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Accessible Canada Act: working towards a more inclusive Canada

- By Jennifer Chadwick - Jul 30, 2018 Web Accessibility

On June 20, 2018, the Minister of Science and Sport and Persons with Disabilities, Kirsty Duncan, proposed accessibility legislation to Parliament. In Canada, about 3.8 million or 14% of working-age people between the age of 15 and 64 identify as having a disability. The proposed bill (Bill C-81), otherwise known as the Accessible Canada Act, would lead to more consistent accessibility throughout Canada. To help you understand what this bill entails, we’ve summarized everything you need to know, including how it might impact you and your organization.

What is the Accessible Canada Act?

Bill C-81, more formally known as the Accessible Canada Act: An Act to Ensure a Barrier-free Canada, meets the Government’s commitment to improve accessibility for all Canadians. The bill was developed as a response to a mandate from Prime Minister Justin Trudeau to develop new, ambitious federal legislation that ensures greater inclusion of Canadians with disabilities.

What is the Goal of the Act?

The goal of the act is to benefit not only Canadians with disabilities, but all Canadians, by establishing a model to eliminate barriers and develop more consistent accessibility.

The Government of Canada will require organizations under federal jurisdiction to identify, remove, and prevent barriers to accessibility. These include:

▪ The built environment (buildings and public spaces)
▪ Employment (job opportunities and employment policies and practices)
▪ Information and communication technologies (digital content and technologies used to access it)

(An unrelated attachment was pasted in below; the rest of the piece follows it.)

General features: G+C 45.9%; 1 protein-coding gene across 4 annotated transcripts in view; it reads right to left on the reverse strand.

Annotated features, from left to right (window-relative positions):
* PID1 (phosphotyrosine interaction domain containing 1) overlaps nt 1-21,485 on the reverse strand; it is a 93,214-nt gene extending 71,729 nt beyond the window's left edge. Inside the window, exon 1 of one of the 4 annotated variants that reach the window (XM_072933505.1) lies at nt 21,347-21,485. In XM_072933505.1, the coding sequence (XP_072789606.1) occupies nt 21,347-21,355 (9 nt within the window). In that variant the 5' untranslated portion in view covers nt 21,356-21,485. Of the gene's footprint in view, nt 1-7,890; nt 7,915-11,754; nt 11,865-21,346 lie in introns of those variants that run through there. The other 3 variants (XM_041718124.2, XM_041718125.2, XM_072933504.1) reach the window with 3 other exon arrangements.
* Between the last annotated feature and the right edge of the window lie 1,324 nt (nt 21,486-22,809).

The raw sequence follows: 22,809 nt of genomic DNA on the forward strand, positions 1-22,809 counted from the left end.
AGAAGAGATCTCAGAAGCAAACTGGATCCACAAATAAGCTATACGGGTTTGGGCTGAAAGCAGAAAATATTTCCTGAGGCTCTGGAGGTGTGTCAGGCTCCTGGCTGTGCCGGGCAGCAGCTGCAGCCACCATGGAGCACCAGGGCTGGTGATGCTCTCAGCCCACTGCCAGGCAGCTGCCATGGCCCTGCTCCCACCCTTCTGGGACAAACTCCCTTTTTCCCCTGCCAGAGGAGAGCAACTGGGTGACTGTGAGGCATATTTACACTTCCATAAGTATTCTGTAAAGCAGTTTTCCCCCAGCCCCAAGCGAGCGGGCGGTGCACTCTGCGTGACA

▪ The procurement of goods and services
▪ The delivery of programs and services
▪ Transportation (by air as well as by rail, ferry and bus carriers that operate across provincial, territorial or international borders)

What Does this Mean for My Organization or Business?

Over the next six years, the Canadian government will provide $290 million in funding for programs, services, and employment strategies to ensure persons with disabilities can live independently and complete daily tasks without barriers.

Your business can be part of this movement towards being inclusive and reaching the widest audience possible. Whether providing services or products, your website or mobile applications can make a big difference in daily life. Research shows that customer inclusion leads to strong customer loyalty. This is becoming a major differentiator across many industries, offering forward-thinking companies a chance to be both innovative and inclusive as they remove barriers from their existing communications.

How Does the Act Impact WCAG and Digital Accessibility?

While the Accessible Canada Act does not state specific requirements for compliance to Web Content Accessibility Guidelines (WCAG) 2.0 or 2.1, it is generally understood that WCAG and the existing Accessibility for Ontarians with Disabilities Act (AODA) set the standards that Canada will follow. The hope is that the new legislation will closely examine the latest WCAG version 2.1 and be updated accordingly.

How Does Siteimprove Help with Accessibility Compliance?

Siteimprove’s Accessibility platform and services actively support accessibility compliance across these focus areas:

▪ Information and communication technologies and the digital content and assistive technologies to access them
▪ Delivery of programs and services
▪ Procurement of programs and services to enable digital accessibility

There is also new funding available from the Enabling Accessibility Fund to enable organizations to meet accessibility needs in the workplace, including assistive technology and software like Siteimprove’s intelligence platform. Find out if your organization qualifies.

Click here for a plain-language summary of the new law, including the principles of the bill, who must comply, and how it is enforced.

Jennifer Chadwick is the Lead Accessibility Strategist for North America at Siteimprove. A certified usability analyst and user experience researcher, she has been a UX design and development consultant for over 13 years.  As a policy and standards advisor, she has helped customers integrate accessibility into their current processes to ensure their digital experiences are fully inclusive and compatible with assistive technology.

Jennifer is a member of the W3C WCAG Silver Community Group, the ICT Testing Symposium committee, the G3ict and International Association of Accessibility Professionals (IAAP).